When the administrator requests a login to the remotely administered network 301, the administrator's workstation 302 connects through an HTTPS encrypted protocol handler 310 over the network interconnect of the administrator's network, through any firewalls 311 and 312 of the administrators network, any firewall of the remotely administered network 315, an HTTPS encrypted protocol handler 316 of the remotely administered network to a server 317 of the remotely administered network to make a login attempt on server 317. Server 317 then requests authentication of the user from an authentication server 320, which determines that the administrator is not a locally authenticated user, and is a user that may be authenticated by an external server.
A series of authentication request, password verification, and challenge-response device verification messages is then passed through an authentication HTTPS encrypted protocol handler 325 of the remotely administered network 301 through any firewall or other boundary 315 of the remotely administered network 301, over a potentially insecure channel which may incorporate the Internet, and a firewall or other boundary 312 of the administrator's network to an authentication HTTPS encrypted protocol handler 326 of a proxy server 327, that in turn relays these communications through a second firewall 311 of the administrator's network to the remote authentication server 303.
When these authentication request, password verification, and challenge-response device verification messages have confirmed that the administrator is permitted access to the remotely administered network, a series of authorization level messages may be transmitted from server 317 through the authorization encrypted protocol handlers 325 and 326 and proxy server 327 to verify the level of authorization of this administrator by reading information from an authorization database 330.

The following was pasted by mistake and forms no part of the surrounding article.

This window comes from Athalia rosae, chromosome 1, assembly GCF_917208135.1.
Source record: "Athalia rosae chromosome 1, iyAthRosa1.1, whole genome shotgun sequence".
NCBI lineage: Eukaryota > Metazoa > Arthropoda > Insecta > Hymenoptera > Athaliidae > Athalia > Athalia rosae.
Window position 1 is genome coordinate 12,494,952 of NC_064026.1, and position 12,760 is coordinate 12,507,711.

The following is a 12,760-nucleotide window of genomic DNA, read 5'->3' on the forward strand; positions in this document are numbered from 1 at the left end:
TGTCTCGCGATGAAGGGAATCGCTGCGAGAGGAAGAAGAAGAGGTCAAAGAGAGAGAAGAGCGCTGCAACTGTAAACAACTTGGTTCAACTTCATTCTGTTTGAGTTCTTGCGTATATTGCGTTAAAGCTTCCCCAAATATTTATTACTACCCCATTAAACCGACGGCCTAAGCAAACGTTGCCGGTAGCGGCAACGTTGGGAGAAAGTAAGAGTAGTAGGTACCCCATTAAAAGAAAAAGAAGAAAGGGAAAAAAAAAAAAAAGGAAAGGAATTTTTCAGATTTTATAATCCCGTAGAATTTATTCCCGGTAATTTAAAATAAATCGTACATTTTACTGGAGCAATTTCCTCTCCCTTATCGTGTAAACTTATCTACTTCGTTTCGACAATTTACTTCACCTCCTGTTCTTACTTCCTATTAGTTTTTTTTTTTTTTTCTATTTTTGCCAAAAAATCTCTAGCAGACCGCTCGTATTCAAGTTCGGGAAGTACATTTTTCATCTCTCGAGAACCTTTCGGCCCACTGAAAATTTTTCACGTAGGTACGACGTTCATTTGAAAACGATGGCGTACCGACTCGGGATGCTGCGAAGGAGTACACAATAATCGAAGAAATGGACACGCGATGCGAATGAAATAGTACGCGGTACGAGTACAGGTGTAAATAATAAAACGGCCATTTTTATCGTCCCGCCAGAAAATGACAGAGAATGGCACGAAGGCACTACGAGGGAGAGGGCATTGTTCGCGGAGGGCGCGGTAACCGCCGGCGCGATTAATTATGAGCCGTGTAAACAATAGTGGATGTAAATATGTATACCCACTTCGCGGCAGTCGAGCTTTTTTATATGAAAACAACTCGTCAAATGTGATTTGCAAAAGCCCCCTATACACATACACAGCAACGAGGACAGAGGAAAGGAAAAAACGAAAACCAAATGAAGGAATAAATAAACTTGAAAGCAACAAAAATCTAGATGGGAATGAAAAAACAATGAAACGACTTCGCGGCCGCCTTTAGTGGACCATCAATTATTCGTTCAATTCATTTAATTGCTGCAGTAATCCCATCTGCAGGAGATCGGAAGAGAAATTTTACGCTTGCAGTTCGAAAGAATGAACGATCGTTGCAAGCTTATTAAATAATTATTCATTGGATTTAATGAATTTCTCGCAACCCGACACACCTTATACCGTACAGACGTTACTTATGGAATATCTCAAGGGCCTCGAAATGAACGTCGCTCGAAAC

While the remotely administered and administrator's computer networks illustrated in FIG. 3 are networks in their own right, and can operate independently when the insecure channel is not functional, the combination of these networks as interconnected through an insecure channel forms a larger network of computing systems.
While there have been described above the principles of the present invention with specific embodiments thereof, it is to be understood that the foregoing description is made by way of example and not as limitation to the scope of the invention. The foregoing disclosure may suggest other modifications to those persons skilled in the relevant art. For example, the authorization server of the present invention may be utilized for authenticating and authorizing accesses by users, other than administrators, at a location remote from the network being accessed. Further, while the preferred embodiment has the encrypted protocol handlers running in a Solaris operating system environment, it is anticipated that these encrypted protocol handlers can be made operable under other operating systems, including other systems similar to the UNIX operating system and available Microsoft operating systems. Finally, it is anticipated that login attempts may originate from automatic processes in addition to or instead of originating from human users. Such modifications may involve other features which are already known per se and which may be used instead of or in addition to features already described herein.
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|U.S. Classification||709/225, 726/11, 726/15, 709/227, 709/229|
|International Classification||H04L29/06, G06F1/00|
|Cooperative Classification||H04L63/083, H04L63/08, H04L63/04|
|European Classification||H04L63/04, H04L63/08, H04L63/08D|
|Feb 10, 2000||AS||Assignment|
Owner name: SUN MICROSYSTEMS, INC., CALIFORNIA
Free format text: ASSIGNMENT OF ASSIGNORS INTEREST;ASSIGNOR:LIMSICO, CARL T.;REEL/FRAME:010588/0193
Effective date: 20000121
|May 18, 2007||FPAY||Fee payment|
Year of fee payment: 4
|May 11, 2011||FPAY||Fee payment|
Year of fee payment: 8
|May 27, 2015||FPAY||Fee payment|
Year of fee payment: 12
|Dec 12, 2015||AS||Assignment|
Owner name: ORACLE AMERICA, INC., CALIFORNIA
Free format text: MERGER AND CHANGE OF NAME;ASSIGNORS:ORACLE USA, INC.;SUN MICROSYSTEMS, INC.;ORACLE AMERICA, INC.;REEL/FRAME:037278/0746
Effective date: 20100212